Riding Tips



7 replies to this topic
  • Robert_Brazil

Posted August 20, 2001 - 08:27 AM

#1

This weekend I ran my WR2001 for the second time after breaking it in the previous weekend on open terrain. This weekend me and my buddies took it for a ride into part of Brazil's beautiful jungle nature. As part of terrain is quite hilly and difficult'terrain (ruts, tree roots, rocks and other terrain abstacles etc) , the engine stalled several times (okay I still have to get used to this bike, and I slightly increased the idle rotation level). Although my bike starts perfectly under normal conditions, I have a big problem starting this bike on a >30 degree uphill angle with little or no possibilities to turn the bike sideways. Moreover the front brake alone doesn't stop the bike from sliding down. I had to call the help from my buddies to hold the rear brake lever for me, meanwhile starting. Can anyone tell me if they have simular starting difficulties and how they solve it.

My second question is, when I am going downhill, can I start this bike by getting some speed and letting the clutch go. I am concerned to do this, since I experienced this a couple of times when I braked the engine dead yet where the bike still had sufficient momentum that it was VERY difficult to get it back to life this way, it seemed to protest!. I don't want to damage my new bike. If it doesn't do any harm what is the best way to start this way. I suppose I can not touch the decompression lever.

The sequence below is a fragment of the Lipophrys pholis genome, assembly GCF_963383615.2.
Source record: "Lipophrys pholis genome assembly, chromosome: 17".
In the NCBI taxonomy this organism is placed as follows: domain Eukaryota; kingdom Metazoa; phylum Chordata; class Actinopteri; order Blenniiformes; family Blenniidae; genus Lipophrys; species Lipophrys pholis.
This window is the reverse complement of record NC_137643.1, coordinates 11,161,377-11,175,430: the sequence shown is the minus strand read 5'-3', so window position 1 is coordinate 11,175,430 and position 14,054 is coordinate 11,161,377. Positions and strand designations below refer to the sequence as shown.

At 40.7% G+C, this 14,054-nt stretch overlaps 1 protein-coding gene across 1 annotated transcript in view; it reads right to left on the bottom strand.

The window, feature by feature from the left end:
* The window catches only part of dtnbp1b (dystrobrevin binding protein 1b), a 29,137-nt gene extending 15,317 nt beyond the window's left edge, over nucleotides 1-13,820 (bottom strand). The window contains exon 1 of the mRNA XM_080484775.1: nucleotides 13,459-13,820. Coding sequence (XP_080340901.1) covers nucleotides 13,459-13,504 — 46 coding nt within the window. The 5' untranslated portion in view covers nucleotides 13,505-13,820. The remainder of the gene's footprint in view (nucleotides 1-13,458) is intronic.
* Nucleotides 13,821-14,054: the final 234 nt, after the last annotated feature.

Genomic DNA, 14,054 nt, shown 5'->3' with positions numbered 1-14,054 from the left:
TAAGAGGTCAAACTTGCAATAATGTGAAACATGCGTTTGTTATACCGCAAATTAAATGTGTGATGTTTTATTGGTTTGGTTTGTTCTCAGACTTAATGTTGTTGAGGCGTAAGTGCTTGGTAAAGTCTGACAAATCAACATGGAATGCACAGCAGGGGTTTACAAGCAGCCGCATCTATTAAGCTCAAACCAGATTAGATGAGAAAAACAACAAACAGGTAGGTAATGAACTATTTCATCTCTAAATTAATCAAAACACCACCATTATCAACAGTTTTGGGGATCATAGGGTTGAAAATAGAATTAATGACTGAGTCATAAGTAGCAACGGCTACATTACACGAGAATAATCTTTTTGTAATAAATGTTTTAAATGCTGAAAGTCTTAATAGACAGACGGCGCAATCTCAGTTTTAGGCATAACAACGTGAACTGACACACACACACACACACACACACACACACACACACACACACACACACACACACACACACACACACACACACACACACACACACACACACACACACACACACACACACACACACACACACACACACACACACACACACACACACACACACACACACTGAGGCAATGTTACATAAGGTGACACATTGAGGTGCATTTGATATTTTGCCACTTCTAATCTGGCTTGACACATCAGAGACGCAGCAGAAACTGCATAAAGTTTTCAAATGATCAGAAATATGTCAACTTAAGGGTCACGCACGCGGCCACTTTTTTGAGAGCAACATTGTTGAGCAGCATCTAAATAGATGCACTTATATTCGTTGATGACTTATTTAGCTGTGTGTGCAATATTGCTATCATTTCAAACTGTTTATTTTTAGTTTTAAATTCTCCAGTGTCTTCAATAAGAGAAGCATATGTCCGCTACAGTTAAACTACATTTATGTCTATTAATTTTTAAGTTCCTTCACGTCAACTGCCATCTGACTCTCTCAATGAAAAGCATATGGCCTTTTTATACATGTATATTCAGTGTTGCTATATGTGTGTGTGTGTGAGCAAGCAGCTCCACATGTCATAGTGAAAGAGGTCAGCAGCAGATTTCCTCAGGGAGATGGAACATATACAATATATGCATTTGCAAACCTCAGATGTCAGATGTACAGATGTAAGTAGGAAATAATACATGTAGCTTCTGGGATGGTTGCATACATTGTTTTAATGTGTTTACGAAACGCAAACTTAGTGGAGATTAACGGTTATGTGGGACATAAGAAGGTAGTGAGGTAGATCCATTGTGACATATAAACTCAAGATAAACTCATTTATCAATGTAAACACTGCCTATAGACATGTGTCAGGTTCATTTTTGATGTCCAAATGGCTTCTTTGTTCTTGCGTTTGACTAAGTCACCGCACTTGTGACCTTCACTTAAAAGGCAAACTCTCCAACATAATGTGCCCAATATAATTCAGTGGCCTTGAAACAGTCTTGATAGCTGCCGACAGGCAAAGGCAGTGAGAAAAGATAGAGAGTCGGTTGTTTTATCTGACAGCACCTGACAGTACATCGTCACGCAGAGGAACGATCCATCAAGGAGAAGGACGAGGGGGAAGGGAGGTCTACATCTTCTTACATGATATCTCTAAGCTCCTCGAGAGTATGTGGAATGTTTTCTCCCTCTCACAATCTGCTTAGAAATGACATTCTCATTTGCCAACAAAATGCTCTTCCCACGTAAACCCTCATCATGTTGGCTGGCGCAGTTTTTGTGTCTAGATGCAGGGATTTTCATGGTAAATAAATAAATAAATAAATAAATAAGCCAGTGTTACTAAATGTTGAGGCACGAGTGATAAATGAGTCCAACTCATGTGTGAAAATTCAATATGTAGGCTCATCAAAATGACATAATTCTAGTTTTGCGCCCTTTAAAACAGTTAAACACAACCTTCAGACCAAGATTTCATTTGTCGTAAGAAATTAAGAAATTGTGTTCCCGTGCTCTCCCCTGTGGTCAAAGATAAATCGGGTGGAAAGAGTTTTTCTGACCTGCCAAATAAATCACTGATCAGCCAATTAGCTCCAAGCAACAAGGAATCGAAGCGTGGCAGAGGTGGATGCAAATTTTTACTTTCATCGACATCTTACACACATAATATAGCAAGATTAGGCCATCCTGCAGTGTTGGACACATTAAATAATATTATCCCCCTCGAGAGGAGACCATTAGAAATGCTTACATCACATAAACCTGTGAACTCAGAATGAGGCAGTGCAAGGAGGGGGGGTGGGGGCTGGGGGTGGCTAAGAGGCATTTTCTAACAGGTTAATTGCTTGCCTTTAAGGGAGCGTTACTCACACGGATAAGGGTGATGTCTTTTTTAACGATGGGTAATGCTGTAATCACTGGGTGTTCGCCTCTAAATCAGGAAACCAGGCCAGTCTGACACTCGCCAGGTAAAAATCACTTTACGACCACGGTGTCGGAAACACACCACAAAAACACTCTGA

Talking about decompression lever, what's the best position for this thing. It came stock on the left side right above the clutch lever (easiliy confusable) and vulnerable despite hand guards, so I moved it down, below the lever, now I noticed that my left knee sometimes hits it. Is there any consencus what is the best place for this lever?

Thanks a million for your feedback in anticipation!

Robert

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steijntr

  • Scott_F

Posted August 20, 2001 - 10:03 AM

#2

Robert, try a 13 tooth countershaft sprocket.

I position my stock decomp lever on top. I don't like levers in my knees. Now I use an aftermarket combination clutch/decomp lever, available from Flanders. It is a XR650R replica.

  • Steve_Morgan

Posted August 20, 2001 - 12:42 PM

#3

Hi Robert,
Wow, single-track in the forests of Brazil, you've got to post some pics for us!
If top speed is not a priority, the 13 tooth counter shaft will help in the tight steep stuff. Generous amounts of clutch slipping & higer revs will keep it running, then you won't have to worry about starting in difficult situations. If it does stall, you'll often need to pull the hot-start briefly to get it going again. These bikes just won't chug along reliably like XR's. Some guys add flywheel weights for woods riding. My comp release is also below the clutch lever, but I've never hit it with my knee, maybe some taller bars are in order for you? My levers are straight forward (not downwards), and the comp release lever is underneath and also forward. I often tap the comp release when bump-starting, just don't hold it in too far or too long, it's actually depressing an exhaust valve.